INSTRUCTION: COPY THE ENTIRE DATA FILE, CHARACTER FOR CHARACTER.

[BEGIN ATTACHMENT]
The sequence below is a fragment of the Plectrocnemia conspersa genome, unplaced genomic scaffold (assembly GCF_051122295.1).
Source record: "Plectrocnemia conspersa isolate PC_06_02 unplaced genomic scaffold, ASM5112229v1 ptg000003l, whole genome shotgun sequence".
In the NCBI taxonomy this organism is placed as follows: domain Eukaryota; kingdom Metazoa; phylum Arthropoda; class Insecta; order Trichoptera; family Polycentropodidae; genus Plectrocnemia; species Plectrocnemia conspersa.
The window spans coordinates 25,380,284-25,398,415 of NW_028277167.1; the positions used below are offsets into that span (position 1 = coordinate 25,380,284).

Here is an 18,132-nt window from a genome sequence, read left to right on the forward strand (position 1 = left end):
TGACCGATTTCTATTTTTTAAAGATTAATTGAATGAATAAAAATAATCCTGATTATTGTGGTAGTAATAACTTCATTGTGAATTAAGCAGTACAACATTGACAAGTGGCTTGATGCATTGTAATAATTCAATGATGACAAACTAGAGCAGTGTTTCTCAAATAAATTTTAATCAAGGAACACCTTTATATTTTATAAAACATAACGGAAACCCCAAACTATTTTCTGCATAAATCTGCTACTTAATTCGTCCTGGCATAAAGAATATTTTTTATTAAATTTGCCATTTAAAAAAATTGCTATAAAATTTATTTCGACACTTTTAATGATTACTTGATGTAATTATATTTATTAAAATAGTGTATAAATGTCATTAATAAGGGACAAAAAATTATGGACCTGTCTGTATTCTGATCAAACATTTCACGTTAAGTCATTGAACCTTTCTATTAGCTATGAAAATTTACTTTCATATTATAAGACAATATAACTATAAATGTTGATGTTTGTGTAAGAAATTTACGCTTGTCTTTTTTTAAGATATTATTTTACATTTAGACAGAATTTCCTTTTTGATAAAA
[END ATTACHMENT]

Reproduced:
The sequence below is a fragment of the Plectrocnemia conspersa genome, unplaced genomic scaffold (assembly GCF_051122295.1).
Source record: "Plectrocnemia conspersa isolate PC_06_02 unplaced genomic scaffold, ASM5112229v1 ptg000003l, whole genome shotgun sequence".
In the NCBI taxonomy this organism is placed as follows: domain Eukaryota; kingdom Metazoa; phylum Arthropoda; class Insecta; order Trichoptera; family Polycentropodidae; genus Plectrocnemia; species Plectrocnemia conspersa.
The window spans coordinates 25,380,284-25,398,415 of NW_028277167.1; the positions used below are offsets into that span (position 1 = coordinate 25,380,284).

Here is an 18,132-nt window from a genome sequence, read left to right on the forward strand (position 1 = left end):
TGACCGATTTCTATTTTTTAAAGATTAATTGAATGAATAAAAATAATCCTGATTATTGTGGTAGTAATAACTTCATTGTGAATTAAGCAGTACAACATTGACAAGTGGCTTGATGCATTGTAATAATTCAATGATGACAAACTAGAGCAGTGTTTCTCAAATAAATTTTAATCAAGGAACACCTTTATATTTTATAAAACATAACGGAAACCCCAAACTATTTTCTGCATAAATCTGCTACTTAATTCGTCCTGGCATAAAGAATATTTTTTATTAAATTTGCCATTTAAAAAAATTGCTATAAAATTTATTTCGACACTTTTAATGATTACTTGATGTAATTATATTTATTAAAATAGTGTATAAATGTCATTAATAAGGGACAAAAAATTATGGACCTGTCTGTATTCTGATCAAACATTTCACGTTAAGTCATTGAACCTTTCTATTAGCTATGAAAATTTACTTTCATATTATAAGACAATATAACTATAAATGTTGATGTTTGTGTAAGAAATTTACGCTTGTCTTTTTTTAAGATATTATTTTACATTTAGACAGAATTTCCTTTTTGATAAAA